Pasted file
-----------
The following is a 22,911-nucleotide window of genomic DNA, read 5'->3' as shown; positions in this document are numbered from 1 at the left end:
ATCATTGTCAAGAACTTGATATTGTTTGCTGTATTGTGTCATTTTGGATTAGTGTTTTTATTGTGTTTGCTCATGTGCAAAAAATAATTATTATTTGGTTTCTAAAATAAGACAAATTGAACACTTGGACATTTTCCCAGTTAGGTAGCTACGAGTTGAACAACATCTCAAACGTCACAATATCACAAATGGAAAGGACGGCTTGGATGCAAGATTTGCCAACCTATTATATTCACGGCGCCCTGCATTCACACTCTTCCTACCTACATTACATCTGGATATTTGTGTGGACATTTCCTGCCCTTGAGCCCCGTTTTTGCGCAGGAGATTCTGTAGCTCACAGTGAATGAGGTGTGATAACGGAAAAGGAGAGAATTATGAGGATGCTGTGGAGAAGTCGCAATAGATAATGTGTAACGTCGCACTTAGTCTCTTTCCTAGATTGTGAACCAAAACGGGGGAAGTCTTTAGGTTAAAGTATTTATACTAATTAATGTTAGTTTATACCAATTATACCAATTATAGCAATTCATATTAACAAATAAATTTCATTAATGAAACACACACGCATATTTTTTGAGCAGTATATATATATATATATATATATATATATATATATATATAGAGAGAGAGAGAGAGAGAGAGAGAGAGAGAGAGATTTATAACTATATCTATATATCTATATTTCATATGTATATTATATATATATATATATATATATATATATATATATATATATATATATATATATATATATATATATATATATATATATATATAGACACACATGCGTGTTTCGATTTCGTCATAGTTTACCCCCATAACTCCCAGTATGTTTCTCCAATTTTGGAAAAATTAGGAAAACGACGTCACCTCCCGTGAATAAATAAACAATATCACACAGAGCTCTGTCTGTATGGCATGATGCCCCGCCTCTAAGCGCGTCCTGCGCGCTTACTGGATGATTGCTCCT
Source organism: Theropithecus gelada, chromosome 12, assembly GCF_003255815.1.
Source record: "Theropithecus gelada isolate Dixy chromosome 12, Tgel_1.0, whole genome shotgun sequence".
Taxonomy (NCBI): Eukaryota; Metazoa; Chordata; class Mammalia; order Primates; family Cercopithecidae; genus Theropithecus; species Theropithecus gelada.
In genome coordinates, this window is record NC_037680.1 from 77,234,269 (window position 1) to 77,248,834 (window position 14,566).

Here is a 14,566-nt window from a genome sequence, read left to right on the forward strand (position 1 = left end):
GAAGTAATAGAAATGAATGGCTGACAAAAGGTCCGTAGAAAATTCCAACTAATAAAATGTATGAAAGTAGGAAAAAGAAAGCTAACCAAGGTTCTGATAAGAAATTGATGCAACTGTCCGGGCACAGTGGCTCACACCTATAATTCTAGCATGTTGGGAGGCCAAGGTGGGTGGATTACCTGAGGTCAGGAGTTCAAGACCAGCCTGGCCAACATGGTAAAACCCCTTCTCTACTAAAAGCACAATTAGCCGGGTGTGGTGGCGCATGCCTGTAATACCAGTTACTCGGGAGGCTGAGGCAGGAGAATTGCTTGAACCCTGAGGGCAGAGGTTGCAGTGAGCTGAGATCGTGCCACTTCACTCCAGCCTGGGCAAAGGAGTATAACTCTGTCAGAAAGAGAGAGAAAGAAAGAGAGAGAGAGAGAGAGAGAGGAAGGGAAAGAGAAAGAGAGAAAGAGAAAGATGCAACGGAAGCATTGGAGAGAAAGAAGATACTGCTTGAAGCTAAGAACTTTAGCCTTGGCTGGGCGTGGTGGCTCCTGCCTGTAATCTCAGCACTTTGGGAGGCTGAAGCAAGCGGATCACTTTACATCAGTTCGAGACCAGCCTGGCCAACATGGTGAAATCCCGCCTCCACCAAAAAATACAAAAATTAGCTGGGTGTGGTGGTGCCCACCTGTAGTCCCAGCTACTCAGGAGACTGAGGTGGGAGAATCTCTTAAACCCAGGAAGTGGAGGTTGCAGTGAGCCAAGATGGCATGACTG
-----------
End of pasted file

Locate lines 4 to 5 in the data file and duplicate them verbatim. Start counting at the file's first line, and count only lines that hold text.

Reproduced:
Source record: "Theropithecus gelada isolate Dixy chromosome 12, Tgel_1.0, whole genome shotgun sequence".
Taxonomy (NCBI): Eukaryota; Metazoa; Chordata; class Mammalia; order Primates; family Cercopithecidae; genus Theropithecus; species Theropithecus gelada.